At his meeting with President Dmitry Medvedev, Qaddafi, accompanied by a large delegation "to increase investment and business cooperation in various spheres," said "the door to enhancing cooperation in civilian spheres was open to Russia."
Medvedev said at the opening of the meeting that he was certain the talks would "boost friendly ties" between Russia and Libya.
The Libyan leader told Russian Prime Minister Vladimir Putin later in the day he expected progress in bilateral ties would have "a positive effect on the international situation and the geopolitical balance of power."
Qaddafi, who has ruled the oil and gas-rich African state since 1969, last visited the Russian capital in 1985, before the breakup of the Soviet Union.
"Unfortunately, [bilateral] relations in the past were mostly limited to military and political contacts," Qaddafi said.
Libya was one of the key buyers of Soviet arms with estimated deliveries worth $20 billion. In the Soviet-era Moscow supplied Tripoli with about 300 combat aircraft, up to 4,000 tanks and dozens of air defense missile systems, as well as warships and small arms. Now the outdated equipment desperately needs modernizing.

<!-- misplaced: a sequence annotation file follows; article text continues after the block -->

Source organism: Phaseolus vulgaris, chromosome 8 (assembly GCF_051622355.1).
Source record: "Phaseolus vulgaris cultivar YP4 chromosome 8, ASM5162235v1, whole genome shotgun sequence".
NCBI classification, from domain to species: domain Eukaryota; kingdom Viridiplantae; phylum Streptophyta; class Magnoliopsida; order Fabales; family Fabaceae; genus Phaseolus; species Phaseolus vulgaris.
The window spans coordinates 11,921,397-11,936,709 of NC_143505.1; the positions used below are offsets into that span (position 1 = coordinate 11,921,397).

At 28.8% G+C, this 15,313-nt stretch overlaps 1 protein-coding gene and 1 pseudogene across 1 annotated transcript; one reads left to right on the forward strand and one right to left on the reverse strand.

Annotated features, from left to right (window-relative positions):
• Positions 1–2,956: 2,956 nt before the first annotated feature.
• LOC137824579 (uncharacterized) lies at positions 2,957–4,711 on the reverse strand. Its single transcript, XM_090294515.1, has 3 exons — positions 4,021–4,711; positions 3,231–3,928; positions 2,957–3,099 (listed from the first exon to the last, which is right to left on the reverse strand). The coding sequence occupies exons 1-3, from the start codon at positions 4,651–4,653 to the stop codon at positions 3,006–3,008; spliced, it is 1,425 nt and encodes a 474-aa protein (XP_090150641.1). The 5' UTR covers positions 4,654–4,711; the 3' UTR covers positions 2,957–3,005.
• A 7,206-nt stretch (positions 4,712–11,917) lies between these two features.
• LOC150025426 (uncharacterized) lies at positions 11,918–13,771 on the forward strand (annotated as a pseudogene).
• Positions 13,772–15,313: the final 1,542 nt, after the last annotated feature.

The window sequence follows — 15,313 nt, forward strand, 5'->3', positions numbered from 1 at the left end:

A Russian business daily quoted on Friday a source close to the preparations for Qaddafi's visit as saying that the Libyan leader would raise the issue of a possible Russian naval base in Libya during his three-day visit to Moscow.
"The Libyan leader believes that a Russian military presence in the country would prevent possible attacks by the United States, which despite numerous Libyan attempts to amend bilateral relations is not in a hurry to embrace Colonel Qaddafi," the Kommersant paper said.